« ElőzőTovább »
burning heat of summer. The towers and temples and palaces, rich in statuary and painting, and whose sides, glistening with gold and shining brass, reflected the dazzling rays of the sun for leagues around, have all disappeared. In their stead, a few mud-walled and thatchroofed huts, pervious to wind and rain, may be seen clustering around some dilapidated Christian church of ancient times, or stand now tenantless where a few poverty-stricken families dared to dwell together, until the oppression of the Pasha or the cruelty of the Arabs drove them from the humble abode. It is only at the seats of government that we find any thing approaching the character of a city. Bagdad and Mosul are little more than vast accumulations of such huts, around a few rude stone dwellings and churches. For ages the inhabitants have been ground to the dust by Turkish misrule. Long since stripped of their wealth, they are now the poorest of the poor. No one holds his life and liberty by a frailer tenure than he whom the greedy Pasha suspects of possessing aught that can be seized. So thoroughly have the glories of old and all outward traces of ancient grandeur passed away, that antiquarians have long disputed where on this plain Niniveh and Babylon stood. Mr. Layard unfolds before us vivid pictures, both of that ancient glory and of the present degradation. The stirring narrative of his intercourse with Pashas and Sheikhs, with Arabs, Nestorians, Yezidis and Kurds, hurries the reader along through scenes and events so graphically described that they seem to pass before us in reality; and when we lay down the work, it is with the feeling of having been fellow travellers with the author. Mr. Layard is no ordinary English traveller, going abroad merely because it is customary to do so, and so encased in insular prejudices that he cannot see any thing in its true light or form an impartial judgment on any thing unknown in England. No one has a greater respect than ourselves for the practical good sense and sterling love of justice, which form the basis of the English character. But we question if any other race travel so much with so little profit. They never allow for the very different circumstances under which other nations live, and never enter into the trains of feeling or modes of thought peculiar to the people they visit. As we see, whenever such travellers visit the United States and return home to favor the world with their lucubrations, whatever is not English is sweepingly condemned. It matters not how reasonable, how appropriate, or even how necessary any custom or institution may be, nothing can save it from their ban. We once heard St. Peter's at Rome sneered at, under its very dome, because the windows were not filled with stained glass. “You cannot conceive the grand effect of stained glass in our old English cathedrals. It is sublime.” It had never occurred to the mind of our cockney critic what grand effects would be produced, if the declining sun sent motley patches of blue and green and orange to travel across the figures on the mosaic of Raphael's Transfiguration. The large portion of his youth which Mr. Layard spent in foreign lands, while it left undiminished, or rather, while it exercised and strengthened his English birthright of good sense, saved him from those narrow and distorted views for which his countrymen are proverbial all over Europe. He passed years in the galleries, the studios and the conversazioni of that fair land, which was, and which—unless the tragic farce of Mazzini's republic end, as it threatens, in the demolition of St. Peters, the stripping of the galleries and churches, and the sale of every work of art for which a purchaser can be found at any price—will again be, the common resort and rendezvous of the learned and enthusiastic of every civilized land. Here he caught glimpses of the life and manners of different nations, and his soul was filled with a thirst for further knowledge and a craving for travel. Returning to England, he found it impossible to tie himself down to the drudgery of the law. After an ineffectual effort to do so, he yielded to the impulses that struggled within him for mastery, and was soon met roaming over the plains of Syria and Asia Minor, treading every spot hallowed by tradition, visiting every ruin consecrated by history.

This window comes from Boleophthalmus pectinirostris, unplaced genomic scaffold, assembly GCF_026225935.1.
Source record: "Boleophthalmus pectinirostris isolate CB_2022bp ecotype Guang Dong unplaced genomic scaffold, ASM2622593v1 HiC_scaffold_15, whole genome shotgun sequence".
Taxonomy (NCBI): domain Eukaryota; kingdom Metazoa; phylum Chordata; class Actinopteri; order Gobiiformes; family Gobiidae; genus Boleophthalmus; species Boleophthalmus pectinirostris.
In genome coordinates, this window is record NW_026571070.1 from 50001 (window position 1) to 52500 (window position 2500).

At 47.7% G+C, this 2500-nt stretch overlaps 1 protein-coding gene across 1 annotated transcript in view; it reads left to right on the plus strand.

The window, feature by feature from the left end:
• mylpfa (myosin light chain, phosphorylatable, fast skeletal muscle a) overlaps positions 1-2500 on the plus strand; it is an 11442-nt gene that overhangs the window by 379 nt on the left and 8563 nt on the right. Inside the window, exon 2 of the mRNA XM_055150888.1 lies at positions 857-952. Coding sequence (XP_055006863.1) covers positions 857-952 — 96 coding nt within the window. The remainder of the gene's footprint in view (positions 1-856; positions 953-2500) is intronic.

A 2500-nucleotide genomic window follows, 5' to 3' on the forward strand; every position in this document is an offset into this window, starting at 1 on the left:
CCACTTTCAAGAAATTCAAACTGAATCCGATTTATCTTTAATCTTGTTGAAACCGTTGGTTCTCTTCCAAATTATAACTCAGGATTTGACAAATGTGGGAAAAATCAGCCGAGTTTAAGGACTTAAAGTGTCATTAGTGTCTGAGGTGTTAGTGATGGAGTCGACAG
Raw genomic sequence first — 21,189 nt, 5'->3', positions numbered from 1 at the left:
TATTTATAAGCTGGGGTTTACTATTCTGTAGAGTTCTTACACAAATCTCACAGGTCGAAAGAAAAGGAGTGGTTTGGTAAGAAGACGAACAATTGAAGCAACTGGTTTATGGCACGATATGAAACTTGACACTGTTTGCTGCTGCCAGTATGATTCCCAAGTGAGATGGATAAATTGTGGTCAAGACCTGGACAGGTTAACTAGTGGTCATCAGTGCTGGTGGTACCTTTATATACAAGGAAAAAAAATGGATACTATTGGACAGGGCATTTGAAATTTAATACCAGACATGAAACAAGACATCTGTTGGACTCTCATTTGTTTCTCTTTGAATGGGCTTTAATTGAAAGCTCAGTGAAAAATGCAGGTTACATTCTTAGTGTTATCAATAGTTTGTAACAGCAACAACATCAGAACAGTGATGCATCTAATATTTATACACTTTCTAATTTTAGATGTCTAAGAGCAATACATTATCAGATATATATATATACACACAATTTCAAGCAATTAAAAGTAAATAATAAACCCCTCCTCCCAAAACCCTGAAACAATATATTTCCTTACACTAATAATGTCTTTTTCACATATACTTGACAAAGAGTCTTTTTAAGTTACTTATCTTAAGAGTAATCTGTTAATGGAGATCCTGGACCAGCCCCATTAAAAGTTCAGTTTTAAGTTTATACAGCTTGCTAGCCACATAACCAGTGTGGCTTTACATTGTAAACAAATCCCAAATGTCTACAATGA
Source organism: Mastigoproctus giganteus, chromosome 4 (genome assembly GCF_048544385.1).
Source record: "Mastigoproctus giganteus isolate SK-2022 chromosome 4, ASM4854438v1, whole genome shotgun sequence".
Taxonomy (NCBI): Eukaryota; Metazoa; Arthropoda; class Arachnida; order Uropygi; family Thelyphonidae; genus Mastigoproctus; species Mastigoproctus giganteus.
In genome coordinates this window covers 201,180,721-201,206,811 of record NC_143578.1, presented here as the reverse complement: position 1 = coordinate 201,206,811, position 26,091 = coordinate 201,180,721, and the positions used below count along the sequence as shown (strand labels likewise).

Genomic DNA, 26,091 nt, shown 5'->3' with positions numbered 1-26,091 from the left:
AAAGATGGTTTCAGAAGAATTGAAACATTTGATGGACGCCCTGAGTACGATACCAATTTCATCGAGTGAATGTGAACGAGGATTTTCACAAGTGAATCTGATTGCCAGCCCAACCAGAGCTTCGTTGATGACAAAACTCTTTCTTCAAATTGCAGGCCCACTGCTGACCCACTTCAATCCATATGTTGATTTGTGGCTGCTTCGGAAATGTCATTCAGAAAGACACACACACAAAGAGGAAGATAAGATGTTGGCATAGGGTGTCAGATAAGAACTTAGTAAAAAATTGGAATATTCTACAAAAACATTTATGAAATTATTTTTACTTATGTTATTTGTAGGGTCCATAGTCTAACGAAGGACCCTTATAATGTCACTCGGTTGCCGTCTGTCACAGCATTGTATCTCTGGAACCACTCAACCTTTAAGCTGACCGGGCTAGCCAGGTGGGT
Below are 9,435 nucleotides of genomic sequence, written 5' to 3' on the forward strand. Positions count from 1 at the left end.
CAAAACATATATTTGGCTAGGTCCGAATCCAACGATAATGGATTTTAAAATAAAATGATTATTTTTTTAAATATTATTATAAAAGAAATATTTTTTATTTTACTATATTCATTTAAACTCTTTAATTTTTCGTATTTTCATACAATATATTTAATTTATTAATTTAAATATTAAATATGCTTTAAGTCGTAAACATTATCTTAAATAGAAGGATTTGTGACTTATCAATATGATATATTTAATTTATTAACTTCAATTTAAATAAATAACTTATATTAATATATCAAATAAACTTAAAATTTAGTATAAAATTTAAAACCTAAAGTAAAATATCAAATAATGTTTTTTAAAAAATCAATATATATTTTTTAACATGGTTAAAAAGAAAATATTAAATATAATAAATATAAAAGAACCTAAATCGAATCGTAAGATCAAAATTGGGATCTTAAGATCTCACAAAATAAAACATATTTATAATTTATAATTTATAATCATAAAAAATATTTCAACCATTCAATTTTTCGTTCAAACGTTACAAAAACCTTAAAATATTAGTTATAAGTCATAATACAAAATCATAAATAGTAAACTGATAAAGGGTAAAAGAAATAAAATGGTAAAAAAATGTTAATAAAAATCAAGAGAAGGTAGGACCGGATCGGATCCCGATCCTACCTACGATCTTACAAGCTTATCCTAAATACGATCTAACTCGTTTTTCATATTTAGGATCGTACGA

“I was,” he writes, “accompanied by one no less curious and enthusiastic than myself. We were both equally careless of comfort and unmindful of danger. We rode alone; our arms were our only protection; a valise behind our saddles was our wardrobe, and we tended our own horses, except when relieved from the duty by the hospitable inhabitants of a Turcoman village or an Arab tent. Thus unembarrassed by needless luxuries, and uninfluenced by the opinions and prejudices of others, we mixed amongst the people, acquired without effort their manners, and enjoyed without alloy those emotions which scenes so novel and spots so rich in varied associations cannot fail to produce. I look back with feelings of delight to those happy days when, free and unheeded, we left at dawn the humble cottage or cheerful tent, and, lingering as we listed, unconscious of distance or of the hour, found ourselves, as the sun went down, under some hoary ruin, tenanted by the wandering Arab, or in some crumbling village, still bearing a well-known name. No experienced dragoman measured our distances and appointed our stations. We were honored with no conversations by Pashas, nor did we seek any civilities from governors. We neither drew tears nor curses from villagers by seizing their horses or searching their houses for provisions; their welcome was sincere, their scanty fare was placed before us; we ate, and came, and went in peace.” I. 25, 26.
It is not surprising that, familiarizing himself thus with the language, the dispositions and the customs of the Arabs, and gaining their confidence without yielding aught of the superiority of European civilization, we should find Mr. Layard afterwards able to direct and control these children of the desert, to withdraw them for a time at least from their roving habits, and to induce them to undertake systematic and long-continued labors.